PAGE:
Now that you are ready to rumble on the race course there are some key things you can keep in mind to stay comfortable during the day. If you have a support boat this will be a lot easier, but usually it is not too hard to find someone to help you out. If it is really cold you may think about wearing a foul weather jacket on your way to the race course. Then between races you can put it on and stay nice and warm. Don’t forget that as cold as it may be you will still work up a sweat and as soon as you stop moving it will seem twice as cold. Try to choose clothing that has a “wicking” action or will transport moisture away from your skin, otherwise moisture will freeze and negate the insulating value of the clothing. When you stop moving your body will slow down to try to conserve heat. Try to eat a small snack in between each race. This will keep your metabolism fired up and will help keep your blood sugar levels from dipping to low causing a sluggish feeling.  It will also help your body produce more heat instead of going into conservation mode. Most times you just want to take it easy between races and regain and conserve any energy you can. When it is cold you actually want to do the opposite to achieve the same effect. Nothing too extravagant, something as simple as stretching will do. You can even try alternating between standing and sitting in your boat while you wait. 

Now that the racing is over and you have successfully made it through with out turning into a human Popsicle there are just a few more tips to end your day on the right note. As soon as you get back to land try to hit the shower first before you completely de-rig and get into some dry clothes. Even if you can’t get a shower in, get into some dry clothes. Being dry will prevent any moisture from freezing or lying against your body. It will make you feel so much warmer and really make de-rigging a lot more pleasant. It’s easier to get the lines untangled when you can feel your fingers! When you can get a shower in, stretch while you are in there. The heat will loosen all of your muscles and really help you get a better nights rest and ultimately a better outlook on the next day. Try to get another small snack after you get off the water to keep that metabolism boosted and producing heat. When you are all done, have a nice dinner, check the results and relax! You made it through the day.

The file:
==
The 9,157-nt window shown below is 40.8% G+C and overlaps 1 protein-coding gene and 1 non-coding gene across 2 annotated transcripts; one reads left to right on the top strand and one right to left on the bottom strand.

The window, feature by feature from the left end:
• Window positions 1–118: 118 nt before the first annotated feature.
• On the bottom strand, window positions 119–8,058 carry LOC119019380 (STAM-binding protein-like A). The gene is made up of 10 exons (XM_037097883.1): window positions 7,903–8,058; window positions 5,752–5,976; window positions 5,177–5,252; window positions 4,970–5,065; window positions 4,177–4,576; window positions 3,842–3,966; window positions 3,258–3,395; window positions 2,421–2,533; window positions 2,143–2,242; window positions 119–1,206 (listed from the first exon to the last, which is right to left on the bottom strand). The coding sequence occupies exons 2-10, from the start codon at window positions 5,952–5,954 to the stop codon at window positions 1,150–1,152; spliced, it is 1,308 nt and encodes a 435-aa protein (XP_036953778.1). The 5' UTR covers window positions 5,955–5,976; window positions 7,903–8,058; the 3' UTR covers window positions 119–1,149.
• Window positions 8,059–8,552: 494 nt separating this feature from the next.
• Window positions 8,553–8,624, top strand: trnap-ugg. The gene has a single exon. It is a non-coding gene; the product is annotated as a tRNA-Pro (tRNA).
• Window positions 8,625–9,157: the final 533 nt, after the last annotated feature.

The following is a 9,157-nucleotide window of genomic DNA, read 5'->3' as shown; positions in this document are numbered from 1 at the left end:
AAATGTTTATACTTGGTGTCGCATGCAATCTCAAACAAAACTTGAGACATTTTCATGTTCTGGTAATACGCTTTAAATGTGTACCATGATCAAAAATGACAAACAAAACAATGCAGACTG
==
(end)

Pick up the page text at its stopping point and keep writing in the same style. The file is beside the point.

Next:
These are just a few tips. If you want more information on this topic or have any questions about other fitness/nutrition topics don’t hesitate to ask me. You can visit or email me at


Happy Sailing-Meka